Life in TransitA Digital Nomad in Asia

The Singapore Haze, March 2014

Singaporeans exercise at the Serangoon stadium despite the haze visible in the background.

I have been blessed with breathing in relatively clean air throughout my two years in Asia. The last time the haze hit Singapore badly I was fortunate to have been in Malaysia.

This time around, I wasn’t so lucky.

Smells Like Burning

I could see why some of the people complain about the haze. Aside from the obvious health issues, the constant smell of something burnt in the air can be rather annoying.

It would be great if it smelled like barbecue pork, or burnt pine or something aromatic.

Ill Effects

While I walked for over an hour outdoors this evening with no ill effects, I started coughing as I was sitting by the pool drafting this blog and an email. I thought I would brave the haze but the combination of haze and a determined mosquito – or swarm of them – caused me to retreat to my condo.

When I arrived upstairs, I was not spared from the effects of the haze which had crept through my wide open windows. I started sneezing.

Now, a few hours basking in the haze trapped in my condo later, I can feel a slight burning sensation as fluid drips down my throat. Not a pleasant pleasant feeling.

The haze is particularly bad at night because the cold air increases its density.

However, not quite as bad as the time I had to spend about two hours shooting a furniture warehouse fire. My throat was burning and I had to make frequent trips out of the area to get fresh air.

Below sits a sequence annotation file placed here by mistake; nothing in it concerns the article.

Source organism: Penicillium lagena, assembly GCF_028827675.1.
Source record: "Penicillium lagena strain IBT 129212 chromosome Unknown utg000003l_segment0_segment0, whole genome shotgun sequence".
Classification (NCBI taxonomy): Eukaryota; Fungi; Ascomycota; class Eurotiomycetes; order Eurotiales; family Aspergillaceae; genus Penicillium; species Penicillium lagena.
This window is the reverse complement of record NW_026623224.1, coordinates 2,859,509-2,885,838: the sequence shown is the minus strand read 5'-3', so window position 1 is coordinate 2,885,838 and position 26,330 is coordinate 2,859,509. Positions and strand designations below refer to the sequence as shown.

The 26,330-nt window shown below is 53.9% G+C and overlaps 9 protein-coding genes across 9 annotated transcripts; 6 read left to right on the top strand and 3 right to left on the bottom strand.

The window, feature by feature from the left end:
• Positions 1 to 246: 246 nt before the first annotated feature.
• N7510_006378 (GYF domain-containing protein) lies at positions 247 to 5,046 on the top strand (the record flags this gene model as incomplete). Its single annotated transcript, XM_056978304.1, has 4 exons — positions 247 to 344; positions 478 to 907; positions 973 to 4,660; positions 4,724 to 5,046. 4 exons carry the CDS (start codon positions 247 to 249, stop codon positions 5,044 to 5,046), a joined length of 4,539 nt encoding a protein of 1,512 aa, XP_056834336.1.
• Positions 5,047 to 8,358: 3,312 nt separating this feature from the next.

Mind you, for all the health and amazing recovery ability I have, I am unfortunately prone to respiratory track infections, leading to prolonged bouts of coughing.

Where It’s From

According to Yahoo News Singapore, “NEA said that the number of hotspots in the Malaysia increased Tuesday to 149 from 86 on Monday and those in Sumatra jumped to 259 from 228.”

Those hotspots contribute to the polluted air in Singapore.

What To Do

For now, it is not that bad and unless you are ill or suffer from respiratory illness, your body can take it. You probably do not need this N95 particulate mask though I hear they are selling fast in Singapore.

All I can think of right now is how I’m glad I’m not in Beijing. I hear the air there is crazy.

If this keeps up, I might have to make an early trip to Bangkok.

Ah one of the things I miss, where I live and work in the farm areas, in Toronto: fresh (Ok sometimes it smells like manure) air.

Are you in Singapore? How has the haze affected your quality of life here?

Please share your answer in the comments below
Posted in: Cover, Snapshots